The Merchant of Venice is a play set in a very male and Christian dominated society where other religions and women rights weren’t very well accepted by the community. However Portia, a rich woman who had previously been controlled by men, triumphs as she manipulates tricks and saves the lives of the men.
We see how she is manipulated by men through her father, who though dead, still manages to control who she marries from his will. He states in his will that from three different caskets the suitors will have to chose, in each of which will contain either a letter to the suitor or a picture of Portia. In one of the three caskets, either the lead, silver or gold casket, there will be a picture of Portia the suitor picking the casket containing the picture will be the suitor who will get to marry Portia. ‘I may neither choose who I would, nor refuse who I dislike, so is the will of living daughter curbed by the will of a dead father’ this shows that Portia would rather have a say as to who she gets to choose rather than being told who she has to marry. She overcomes that after two suitors who she wishes not to marry choose the wrong casket letting her know which casket contains her picture, so that when Bassanio becomes a suitor and she falls for him she is able to hint to him which casket to choose:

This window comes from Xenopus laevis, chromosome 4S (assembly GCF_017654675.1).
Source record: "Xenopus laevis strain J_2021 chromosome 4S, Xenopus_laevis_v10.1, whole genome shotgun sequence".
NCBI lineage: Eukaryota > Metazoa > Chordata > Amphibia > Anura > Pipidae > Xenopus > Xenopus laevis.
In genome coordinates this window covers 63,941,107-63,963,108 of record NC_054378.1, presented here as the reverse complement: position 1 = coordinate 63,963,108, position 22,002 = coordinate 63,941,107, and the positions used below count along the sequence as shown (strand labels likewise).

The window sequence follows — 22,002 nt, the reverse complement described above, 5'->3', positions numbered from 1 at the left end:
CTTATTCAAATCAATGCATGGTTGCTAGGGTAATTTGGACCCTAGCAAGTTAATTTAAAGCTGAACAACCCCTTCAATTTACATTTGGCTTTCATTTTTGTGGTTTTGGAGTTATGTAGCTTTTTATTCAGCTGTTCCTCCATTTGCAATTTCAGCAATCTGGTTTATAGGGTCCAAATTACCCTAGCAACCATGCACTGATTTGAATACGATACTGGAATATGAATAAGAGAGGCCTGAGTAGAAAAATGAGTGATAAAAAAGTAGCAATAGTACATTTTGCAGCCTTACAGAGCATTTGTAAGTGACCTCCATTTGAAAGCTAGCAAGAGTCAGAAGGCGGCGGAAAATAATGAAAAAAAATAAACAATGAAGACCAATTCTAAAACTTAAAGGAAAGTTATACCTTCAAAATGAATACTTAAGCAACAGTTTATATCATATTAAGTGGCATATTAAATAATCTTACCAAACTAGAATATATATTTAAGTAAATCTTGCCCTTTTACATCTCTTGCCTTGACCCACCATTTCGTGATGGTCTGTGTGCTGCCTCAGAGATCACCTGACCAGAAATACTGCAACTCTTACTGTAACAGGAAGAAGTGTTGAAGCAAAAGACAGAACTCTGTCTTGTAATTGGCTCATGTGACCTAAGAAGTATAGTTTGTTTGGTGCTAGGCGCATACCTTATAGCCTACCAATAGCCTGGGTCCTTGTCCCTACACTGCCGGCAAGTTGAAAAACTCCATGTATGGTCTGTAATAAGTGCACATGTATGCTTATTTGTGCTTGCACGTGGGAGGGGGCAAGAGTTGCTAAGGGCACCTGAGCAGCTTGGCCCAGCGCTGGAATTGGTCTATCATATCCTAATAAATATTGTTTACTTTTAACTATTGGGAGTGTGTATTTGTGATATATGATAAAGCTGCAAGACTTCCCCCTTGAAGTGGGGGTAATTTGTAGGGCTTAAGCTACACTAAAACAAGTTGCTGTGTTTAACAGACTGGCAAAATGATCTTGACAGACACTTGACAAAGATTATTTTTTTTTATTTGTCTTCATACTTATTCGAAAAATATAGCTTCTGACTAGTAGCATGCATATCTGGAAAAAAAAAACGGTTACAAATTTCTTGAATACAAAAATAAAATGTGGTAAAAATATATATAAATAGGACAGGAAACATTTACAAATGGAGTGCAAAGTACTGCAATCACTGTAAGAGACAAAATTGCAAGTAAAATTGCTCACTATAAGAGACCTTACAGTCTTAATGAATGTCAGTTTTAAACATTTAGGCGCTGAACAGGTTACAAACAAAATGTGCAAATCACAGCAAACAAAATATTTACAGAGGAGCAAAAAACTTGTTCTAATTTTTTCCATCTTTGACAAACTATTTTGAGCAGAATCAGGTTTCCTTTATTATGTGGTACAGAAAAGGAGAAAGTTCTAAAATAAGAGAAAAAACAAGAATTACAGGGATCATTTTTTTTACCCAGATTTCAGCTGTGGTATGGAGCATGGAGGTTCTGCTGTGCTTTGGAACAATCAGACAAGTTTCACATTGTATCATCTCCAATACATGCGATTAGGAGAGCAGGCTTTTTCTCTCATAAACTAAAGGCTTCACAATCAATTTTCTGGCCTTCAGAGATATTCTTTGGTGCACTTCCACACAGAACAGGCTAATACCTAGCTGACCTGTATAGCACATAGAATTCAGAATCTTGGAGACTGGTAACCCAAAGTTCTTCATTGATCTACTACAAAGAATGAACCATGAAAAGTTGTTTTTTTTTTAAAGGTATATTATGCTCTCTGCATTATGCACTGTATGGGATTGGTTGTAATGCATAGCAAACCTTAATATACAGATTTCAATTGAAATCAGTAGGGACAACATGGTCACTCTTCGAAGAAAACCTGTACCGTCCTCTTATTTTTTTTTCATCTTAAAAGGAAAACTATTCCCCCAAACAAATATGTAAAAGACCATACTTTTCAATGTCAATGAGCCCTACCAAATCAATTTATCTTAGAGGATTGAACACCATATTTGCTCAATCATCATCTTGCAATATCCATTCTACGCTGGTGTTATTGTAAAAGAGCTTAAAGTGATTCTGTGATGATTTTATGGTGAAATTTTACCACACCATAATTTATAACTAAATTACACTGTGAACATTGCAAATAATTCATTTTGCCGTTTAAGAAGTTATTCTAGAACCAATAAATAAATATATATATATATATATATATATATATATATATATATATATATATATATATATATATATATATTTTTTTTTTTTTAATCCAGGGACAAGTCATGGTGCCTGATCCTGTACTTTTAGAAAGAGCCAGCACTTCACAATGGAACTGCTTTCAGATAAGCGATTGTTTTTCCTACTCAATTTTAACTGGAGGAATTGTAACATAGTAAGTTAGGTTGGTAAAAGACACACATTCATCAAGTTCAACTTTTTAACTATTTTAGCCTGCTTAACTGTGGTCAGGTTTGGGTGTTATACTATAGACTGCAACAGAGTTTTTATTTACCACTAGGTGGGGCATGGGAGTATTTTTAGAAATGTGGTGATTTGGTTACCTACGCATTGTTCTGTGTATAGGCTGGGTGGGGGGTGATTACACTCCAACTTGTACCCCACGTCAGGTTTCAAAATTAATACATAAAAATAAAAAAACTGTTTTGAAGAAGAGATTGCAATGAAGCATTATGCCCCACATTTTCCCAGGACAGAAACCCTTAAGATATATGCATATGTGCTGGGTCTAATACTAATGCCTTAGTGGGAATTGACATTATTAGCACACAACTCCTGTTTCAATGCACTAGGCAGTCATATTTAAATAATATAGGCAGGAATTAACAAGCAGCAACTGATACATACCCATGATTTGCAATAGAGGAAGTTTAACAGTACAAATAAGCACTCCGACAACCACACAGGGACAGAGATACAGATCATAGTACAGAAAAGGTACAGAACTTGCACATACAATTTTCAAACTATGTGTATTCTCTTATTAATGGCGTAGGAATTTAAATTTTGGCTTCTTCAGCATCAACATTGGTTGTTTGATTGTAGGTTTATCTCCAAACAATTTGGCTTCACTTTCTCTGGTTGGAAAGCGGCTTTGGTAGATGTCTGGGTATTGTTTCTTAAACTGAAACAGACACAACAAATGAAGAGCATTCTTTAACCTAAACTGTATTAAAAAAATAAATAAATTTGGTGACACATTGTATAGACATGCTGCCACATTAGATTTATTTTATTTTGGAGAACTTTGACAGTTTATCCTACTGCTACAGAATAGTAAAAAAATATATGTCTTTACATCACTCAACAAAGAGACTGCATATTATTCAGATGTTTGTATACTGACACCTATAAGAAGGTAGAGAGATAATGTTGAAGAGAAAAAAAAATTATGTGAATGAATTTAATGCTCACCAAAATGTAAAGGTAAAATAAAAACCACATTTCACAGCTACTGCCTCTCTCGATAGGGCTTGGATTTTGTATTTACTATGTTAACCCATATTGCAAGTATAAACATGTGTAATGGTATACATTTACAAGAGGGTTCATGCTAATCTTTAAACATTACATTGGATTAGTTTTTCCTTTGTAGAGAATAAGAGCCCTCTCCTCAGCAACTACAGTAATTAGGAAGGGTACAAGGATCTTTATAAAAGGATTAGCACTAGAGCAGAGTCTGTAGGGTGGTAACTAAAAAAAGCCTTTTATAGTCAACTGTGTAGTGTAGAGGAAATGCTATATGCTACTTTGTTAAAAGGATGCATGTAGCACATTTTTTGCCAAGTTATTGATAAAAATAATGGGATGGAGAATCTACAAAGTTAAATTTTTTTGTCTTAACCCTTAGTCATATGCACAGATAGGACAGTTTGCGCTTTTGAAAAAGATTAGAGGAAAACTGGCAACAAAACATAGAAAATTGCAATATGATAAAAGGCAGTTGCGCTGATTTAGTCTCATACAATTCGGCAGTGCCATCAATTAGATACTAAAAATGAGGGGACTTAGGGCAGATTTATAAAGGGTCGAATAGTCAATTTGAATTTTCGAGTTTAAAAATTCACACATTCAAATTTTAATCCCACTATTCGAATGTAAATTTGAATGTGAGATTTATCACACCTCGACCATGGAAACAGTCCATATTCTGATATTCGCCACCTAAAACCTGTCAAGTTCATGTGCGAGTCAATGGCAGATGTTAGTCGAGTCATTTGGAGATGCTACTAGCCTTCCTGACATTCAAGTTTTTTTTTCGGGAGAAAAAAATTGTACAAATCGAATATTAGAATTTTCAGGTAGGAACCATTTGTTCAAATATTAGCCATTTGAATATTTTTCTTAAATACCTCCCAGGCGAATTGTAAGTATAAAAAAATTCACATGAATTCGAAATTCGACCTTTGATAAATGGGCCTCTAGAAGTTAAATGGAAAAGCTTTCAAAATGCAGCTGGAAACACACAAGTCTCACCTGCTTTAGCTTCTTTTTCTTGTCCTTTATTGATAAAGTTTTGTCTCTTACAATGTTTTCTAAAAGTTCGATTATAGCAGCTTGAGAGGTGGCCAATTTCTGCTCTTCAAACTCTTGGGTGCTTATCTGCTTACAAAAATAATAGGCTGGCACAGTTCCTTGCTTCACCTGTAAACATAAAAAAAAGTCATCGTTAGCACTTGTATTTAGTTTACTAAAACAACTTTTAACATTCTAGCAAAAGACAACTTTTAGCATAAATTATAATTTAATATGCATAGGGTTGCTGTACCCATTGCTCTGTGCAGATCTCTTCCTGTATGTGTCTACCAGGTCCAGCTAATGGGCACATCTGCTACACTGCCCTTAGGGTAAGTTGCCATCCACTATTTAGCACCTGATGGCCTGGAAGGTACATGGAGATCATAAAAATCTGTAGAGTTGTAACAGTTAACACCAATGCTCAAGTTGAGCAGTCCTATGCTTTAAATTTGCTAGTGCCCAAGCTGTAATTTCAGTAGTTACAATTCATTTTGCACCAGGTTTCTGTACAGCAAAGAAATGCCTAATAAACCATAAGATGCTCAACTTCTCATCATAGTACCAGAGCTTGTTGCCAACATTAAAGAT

‘Tell me where is Fancy bred,
Or in the heart, or in the head?
How begot, how nourishèd?’
She uses her linguistic knowledge to lead him to the lead casket by rhyming the words at the end of each line with ‘lead: bred, head & nourishèd’.
Throughout the rest of the play we see Portia fight back not only through giving herself control of who she marries but also through deceiving the Duke into believing that she is a clever, young lawyer named Balthazar by writing a letter that the Duke receives from, supposedly, Bellario telling him that he cannot make the court hearing but he has sent a young man, a disguised Portia, called Balthazar to take his place....
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